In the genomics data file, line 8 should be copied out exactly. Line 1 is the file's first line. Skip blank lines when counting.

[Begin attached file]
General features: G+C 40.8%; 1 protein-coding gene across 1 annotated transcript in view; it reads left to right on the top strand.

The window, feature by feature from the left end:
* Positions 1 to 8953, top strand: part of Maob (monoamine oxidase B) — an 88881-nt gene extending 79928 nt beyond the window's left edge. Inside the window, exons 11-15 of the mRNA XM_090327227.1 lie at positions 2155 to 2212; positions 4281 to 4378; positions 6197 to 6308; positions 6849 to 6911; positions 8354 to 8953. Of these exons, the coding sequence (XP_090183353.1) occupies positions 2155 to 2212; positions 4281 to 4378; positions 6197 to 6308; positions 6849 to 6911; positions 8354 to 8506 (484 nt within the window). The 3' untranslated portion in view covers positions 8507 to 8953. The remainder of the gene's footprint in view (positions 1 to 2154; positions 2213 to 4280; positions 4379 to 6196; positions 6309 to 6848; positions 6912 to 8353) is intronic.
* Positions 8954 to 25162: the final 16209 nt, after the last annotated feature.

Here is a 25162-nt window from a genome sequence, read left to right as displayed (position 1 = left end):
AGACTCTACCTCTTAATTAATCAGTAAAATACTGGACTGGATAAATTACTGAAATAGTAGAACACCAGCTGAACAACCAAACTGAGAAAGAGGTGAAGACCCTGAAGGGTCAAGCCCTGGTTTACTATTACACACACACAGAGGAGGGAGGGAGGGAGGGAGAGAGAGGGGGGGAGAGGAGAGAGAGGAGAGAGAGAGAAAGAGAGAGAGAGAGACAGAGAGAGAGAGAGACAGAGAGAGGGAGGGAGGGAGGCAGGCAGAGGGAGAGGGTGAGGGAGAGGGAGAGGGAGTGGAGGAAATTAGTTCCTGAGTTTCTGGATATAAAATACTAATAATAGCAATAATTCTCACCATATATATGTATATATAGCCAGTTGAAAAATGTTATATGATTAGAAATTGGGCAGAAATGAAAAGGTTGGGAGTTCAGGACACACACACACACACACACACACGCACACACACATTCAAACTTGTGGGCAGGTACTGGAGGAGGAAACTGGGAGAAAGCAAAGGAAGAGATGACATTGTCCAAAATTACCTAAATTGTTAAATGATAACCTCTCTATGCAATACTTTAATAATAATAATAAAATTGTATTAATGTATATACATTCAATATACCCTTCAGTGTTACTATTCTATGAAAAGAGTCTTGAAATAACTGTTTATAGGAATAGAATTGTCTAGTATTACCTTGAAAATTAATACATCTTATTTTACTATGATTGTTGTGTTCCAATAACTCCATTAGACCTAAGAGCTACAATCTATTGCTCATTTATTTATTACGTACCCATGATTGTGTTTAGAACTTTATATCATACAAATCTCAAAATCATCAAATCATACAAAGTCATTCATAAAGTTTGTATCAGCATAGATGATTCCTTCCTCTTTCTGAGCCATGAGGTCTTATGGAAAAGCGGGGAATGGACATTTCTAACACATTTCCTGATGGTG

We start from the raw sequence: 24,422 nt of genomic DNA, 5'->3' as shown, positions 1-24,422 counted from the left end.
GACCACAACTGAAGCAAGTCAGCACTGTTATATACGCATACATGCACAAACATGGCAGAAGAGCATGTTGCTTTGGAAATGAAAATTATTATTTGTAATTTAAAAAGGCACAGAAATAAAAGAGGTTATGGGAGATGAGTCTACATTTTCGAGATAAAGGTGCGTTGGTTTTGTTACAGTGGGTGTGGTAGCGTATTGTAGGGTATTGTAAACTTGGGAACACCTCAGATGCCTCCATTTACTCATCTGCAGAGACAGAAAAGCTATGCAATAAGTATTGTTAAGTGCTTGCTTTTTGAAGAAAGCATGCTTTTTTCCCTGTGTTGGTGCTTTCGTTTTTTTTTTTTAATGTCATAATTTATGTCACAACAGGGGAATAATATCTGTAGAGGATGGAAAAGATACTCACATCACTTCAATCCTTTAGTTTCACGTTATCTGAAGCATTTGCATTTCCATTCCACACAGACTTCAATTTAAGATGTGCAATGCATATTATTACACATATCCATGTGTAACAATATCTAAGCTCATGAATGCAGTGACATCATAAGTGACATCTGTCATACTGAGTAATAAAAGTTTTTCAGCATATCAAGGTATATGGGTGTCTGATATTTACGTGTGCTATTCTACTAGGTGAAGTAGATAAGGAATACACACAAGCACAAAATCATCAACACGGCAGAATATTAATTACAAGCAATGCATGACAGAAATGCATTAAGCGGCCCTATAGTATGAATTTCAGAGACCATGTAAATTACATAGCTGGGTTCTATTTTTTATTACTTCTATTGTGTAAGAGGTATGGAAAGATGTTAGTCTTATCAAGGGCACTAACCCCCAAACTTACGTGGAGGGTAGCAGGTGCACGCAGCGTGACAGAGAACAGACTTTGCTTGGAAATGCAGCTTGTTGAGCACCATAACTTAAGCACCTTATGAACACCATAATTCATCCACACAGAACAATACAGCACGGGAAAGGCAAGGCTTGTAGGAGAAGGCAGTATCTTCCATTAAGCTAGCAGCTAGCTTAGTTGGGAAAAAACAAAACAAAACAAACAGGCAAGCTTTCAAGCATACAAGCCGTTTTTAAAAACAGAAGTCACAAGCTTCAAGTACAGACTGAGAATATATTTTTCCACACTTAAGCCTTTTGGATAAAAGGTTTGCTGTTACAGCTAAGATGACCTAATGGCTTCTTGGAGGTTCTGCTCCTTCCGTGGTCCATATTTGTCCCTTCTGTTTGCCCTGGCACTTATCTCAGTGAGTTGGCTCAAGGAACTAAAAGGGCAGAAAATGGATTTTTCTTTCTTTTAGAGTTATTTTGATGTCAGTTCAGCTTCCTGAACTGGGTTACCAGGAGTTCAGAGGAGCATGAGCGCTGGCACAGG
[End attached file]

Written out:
GACCACAACTGAAGCAAGTCAGCACTGTTATATACGCATACATGCACAAACATGGCAGAAGAGCATGTTGCTTTGGAAATGAAAATTATTATTTGTAATTTAAAAAGGCACAGAAATAAAAGAGGTTATGGGAGATGAGTCTACATTTTCGAGATAAAGGTGCGTTGGTTTTGTTACAGTGGGTGTGGTAGCGTATTGTAGGGTATTGTAAACTTGGGAACACCTCAGATGCCTCCATTTACTCATCTGCAGAGACAGAAAAGCTATGCAATAAGTATTGTTAAGTGCTTGCTTTTTGAAGAAAGCATGCTTTTTTCCCTGTGTTGGTGCTTTCGTTTTTTTTTTTTAATGTCATAATTTATGTCACAACAGGGGAATAATATCTGTAGAGGATGGAAAAGATACTCACATCACTTCAATCCTTTAGTTTCACGTTATCTGAAGCATTTGCATTTCCATTCCACACAGACTTCAATTTAAGATGTGCAATGCATATTATTACACATATCCATGTGTAACAATATCTAAGCTCATGAATGCAGTGACATCATAAGTGACATCTGTCATACTGAGTAATAAAAGTTTTTCAGCATATCAAGGTATATGGGTGTCTGATATTTACGTGTGCTATTCTACTAGGTGAAGTAGATAAGGAATACACACAAGCACAAAATCATCAACACGGCAGAATATTAATTACAAGCAATGCATGACAGAAATGCATTAAGCGGCCCTATAGTATGAATTTCAGAGACCATGTAAATTACATAGCTGGGTTCTATTTTTTATTACTTCTATTGTGTAAGAGGTATGGAAAGATGTTAGTCTTATCAAGGGCACTAACCCCCAAACTTACGTGGAGGGTAGCAGGTGCACGCAGCGTGACAGAGAACAGACTTTGCTTGGAAATGCAGCTTGTTGAGCACCATAACTTAAGCACCTTATGAACACCATAATTCATCCACACAGAACAATACAGCACGGGAAAGGCAAGGCTTGTAGGAGAAGGCAGTATCTTCCATTAAGCTAGCAGCTAGCTTAGTTGGGAAAAAACAAAACAAAACAAACAGGCAAGCTTTCAAGCATACAAGCCGTTTTTAAAAACAGAAGTCACAAGCTTCAAGTACAGACTGAGAATATATTTTTCCACACTTAAGCCTTTTGGATAAAAGGTTTGCTGTTACAGCTAAGATGACCTAATGGCTTCTTGGAGGTTCTGCTCCTTCCGTGGTCCATATTTGTCCCTTCTGTTTGCCCTGGCACTTATCTCAGTGAGTTGGCTCAAGGAACTAAAAGGGCAGAAAATGGATTTTTCTTTCTTTTAGAGTTATTTTGATGTCAGTTCAGCTTCCTGAACTGGGTTACCAGGAGTTCAGAGGAGCATGAGCGCTGGCACAGG